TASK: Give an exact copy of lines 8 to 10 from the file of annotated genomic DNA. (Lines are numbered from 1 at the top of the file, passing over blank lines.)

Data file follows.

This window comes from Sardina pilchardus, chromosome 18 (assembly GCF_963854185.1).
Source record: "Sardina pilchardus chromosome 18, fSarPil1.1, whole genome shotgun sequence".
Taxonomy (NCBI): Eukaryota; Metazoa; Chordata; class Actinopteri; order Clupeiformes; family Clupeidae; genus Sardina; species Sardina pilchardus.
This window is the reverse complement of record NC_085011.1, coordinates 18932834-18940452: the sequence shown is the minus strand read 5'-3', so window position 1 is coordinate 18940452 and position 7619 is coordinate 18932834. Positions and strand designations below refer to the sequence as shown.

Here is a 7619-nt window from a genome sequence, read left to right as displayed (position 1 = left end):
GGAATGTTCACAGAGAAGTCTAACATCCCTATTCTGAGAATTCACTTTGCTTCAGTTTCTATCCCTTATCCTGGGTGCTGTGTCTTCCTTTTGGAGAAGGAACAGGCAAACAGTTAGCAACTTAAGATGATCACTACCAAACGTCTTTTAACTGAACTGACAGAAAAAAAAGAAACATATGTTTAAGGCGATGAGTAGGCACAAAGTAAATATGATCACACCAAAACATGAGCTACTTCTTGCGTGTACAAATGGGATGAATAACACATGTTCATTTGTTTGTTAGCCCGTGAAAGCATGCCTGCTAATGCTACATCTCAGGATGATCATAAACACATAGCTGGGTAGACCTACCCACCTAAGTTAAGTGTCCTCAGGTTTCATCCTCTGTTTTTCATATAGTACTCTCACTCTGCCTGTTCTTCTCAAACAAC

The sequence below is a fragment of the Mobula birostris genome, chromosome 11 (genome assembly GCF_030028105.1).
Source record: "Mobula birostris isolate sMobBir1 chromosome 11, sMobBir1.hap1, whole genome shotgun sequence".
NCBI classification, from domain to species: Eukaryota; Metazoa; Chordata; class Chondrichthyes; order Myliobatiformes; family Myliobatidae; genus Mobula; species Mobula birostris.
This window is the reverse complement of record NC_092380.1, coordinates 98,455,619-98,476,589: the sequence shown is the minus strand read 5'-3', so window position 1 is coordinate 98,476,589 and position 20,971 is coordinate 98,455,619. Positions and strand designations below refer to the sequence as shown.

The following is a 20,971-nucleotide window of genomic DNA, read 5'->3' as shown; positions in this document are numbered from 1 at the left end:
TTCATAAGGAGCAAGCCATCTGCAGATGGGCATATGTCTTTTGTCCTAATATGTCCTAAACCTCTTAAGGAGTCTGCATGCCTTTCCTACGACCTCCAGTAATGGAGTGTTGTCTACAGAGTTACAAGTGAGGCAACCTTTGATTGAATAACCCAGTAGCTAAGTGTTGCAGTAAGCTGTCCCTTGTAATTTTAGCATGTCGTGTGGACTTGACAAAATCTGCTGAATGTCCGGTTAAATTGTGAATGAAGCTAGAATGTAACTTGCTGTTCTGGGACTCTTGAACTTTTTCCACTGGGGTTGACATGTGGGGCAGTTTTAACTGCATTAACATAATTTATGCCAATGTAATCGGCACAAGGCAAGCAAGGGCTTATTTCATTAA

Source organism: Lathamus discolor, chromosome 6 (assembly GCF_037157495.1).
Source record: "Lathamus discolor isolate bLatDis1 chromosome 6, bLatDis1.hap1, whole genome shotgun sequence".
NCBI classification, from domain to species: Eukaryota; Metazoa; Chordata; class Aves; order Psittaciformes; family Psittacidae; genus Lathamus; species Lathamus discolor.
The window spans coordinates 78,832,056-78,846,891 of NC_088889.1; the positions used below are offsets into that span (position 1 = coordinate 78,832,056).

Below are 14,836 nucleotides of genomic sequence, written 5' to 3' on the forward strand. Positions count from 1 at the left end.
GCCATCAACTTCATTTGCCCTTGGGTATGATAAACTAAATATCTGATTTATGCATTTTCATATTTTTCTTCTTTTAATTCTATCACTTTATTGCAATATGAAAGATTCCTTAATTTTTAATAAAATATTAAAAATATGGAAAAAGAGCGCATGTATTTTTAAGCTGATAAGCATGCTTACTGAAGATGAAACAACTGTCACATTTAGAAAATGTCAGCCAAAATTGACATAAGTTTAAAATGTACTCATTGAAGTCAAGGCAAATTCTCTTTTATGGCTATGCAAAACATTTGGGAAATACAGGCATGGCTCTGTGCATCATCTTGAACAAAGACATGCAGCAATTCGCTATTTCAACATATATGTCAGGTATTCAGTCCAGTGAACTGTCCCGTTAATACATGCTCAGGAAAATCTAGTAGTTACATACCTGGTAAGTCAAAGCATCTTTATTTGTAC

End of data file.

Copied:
Source record: "Mobula birostris isolate sMobBir1 chromosome 11, sMobBir1.hap1, whole genome shotgun sequence".
NCBI classification, from domain to species: Eukaryota; Metazoa; Chordata; class Chondrichthyes; order Myliobatiformes; family Myliobatidae; genus Mobula; species Mobula birostris.
This window is the reverse complement of record NC_092380.1, coordinates 98,455,619-98,476,589: the sequence shown is the minus strand read 5'-3', so window position 1 is coordinate 98,476,589 and position 20,971 is coordinate 98,455,619. Positions and strand designations below refer to the sequence as shown.